“As soon as Rohit joined, we both felt that to take the company to the next level, we needed to be looking into doing more of product development, and if necessary, even manufacturing. We zeroed down on Lithium battery design and manufacturing. To be honest, the need presented itself. We were already working with solar-hybrid ESS, where we were using lead acid battery, and that’s where we needed an eminent battery upgradation to lithium batteries.”
He adds: “At IIT Hyderabad, we have a very strong team of PhD, MTech and BTech students, as well as interns, who are actively working on the battery design. When we say battery, it is not the cell; we are not interested in getting into the cell chemistry level. Instead, we’re focussing on aspects such as packaging, CV spinal connections, the design of the casing, the way thermal management has to be in-built, software programming the battery management system and so on. It’s been close to a year that we’ve undertaken extensive R&D, which we’re looking to translate into reality in the upcoming months.”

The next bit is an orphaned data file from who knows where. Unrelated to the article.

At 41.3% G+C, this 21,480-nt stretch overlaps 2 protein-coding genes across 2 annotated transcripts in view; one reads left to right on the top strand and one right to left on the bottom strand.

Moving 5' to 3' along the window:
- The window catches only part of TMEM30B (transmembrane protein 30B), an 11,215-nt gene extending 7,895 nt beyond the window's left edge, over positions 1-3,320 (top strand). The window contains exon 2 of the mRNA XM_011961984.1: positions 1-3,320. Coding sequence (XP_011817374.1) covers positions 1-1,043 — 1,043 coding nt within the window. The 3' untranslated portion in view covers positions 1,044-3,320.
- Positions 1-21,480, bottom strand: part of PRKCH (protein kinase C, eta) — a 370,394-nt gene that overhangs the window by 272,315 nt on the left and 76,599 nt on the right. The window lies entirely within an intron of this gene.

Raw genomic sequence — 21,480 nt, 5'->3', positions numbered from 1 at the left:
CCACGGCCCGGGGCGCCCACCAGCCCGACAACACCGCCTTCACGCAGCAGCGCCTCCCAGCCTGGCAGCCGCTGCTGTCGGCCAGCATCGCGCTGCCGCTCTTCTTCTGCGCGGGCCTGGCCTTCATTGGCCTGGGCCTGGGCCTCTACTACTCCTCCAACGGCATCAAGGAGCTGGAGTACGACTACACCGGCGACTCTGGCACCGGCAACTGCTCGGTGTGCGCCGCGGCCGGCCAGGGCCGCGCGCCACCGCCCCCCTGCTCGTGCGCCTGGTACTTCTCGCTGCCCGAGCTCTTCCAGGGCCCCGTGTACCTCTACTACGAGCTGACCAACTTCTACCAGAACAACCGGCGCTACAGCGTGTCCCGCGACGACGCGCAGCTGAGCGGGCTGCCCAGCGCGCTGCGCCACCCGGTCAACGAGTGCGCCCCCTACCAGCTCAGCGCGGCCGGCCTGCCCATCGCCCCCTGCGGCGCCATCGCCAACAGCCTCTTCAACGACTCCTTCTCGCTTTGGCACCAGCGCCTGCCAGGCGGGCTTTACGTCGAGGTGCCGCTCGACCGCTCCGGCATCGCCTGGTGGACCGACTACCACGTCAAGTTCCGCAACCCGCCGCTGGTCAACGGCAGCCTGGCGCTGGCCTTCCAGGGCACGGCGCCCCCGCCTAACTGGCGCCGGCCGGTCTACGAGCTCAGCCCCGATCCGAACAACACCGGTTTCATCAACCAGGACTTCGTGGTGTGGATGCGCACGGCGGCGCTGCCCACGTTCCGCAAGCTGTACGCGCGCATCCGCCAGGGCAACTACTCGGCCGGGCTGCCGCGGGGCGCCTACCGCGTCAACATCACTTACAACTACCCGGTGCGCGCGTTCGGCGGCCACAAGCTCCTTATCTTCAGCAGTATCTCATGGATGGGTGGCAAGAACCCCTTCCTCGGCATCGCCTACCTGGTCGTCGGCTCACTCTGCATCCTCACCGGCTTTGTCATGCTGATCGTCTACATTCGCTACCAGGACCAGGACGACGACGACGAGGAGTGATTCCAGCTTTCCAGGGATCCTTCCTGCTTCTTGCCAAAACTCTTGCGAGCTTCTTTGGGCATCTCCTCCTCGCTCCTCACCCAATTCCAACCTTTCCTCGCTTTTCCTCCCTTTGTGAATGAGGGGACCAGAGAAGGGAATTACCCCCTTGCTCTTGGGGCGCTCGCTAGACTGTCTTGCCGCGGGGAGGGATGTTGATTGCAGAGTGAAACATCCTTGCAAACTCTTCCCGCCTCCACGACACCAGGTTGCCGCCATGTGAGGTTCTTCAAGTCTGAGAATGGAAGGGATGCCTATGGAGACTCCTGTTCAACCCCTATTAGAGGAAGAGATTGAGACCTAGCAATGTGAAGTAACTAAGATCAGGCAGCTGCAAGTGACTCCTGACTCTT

Solving the Battery Problem is Key
On the back of the success of its electric scooters, it will be launching electric motorcycles also by mid-next year.
“In India, there are two main areas where EVs are causing some serious disruption, especially because of their running cost. The major conversions (from ICE vehicles) to EV will happen wherever the user is sensitive to the running cost. One area is the logistics space, while the other is the two- and three-wheeler space, where users are sensitive about the per kilometre running cost.”
“If you consider the two-wheeler segment in India, the quantities are massive when compared to any other country in the world. It’s more like a typical consumer product from an Indian context. Although electric two-wheelers were launched way back in 2008, they completely vanished to resurface now, and according to our research, largely due to the problem with the battery technology, which is exactly what we’re trying to solve,” says Dr Nishanth.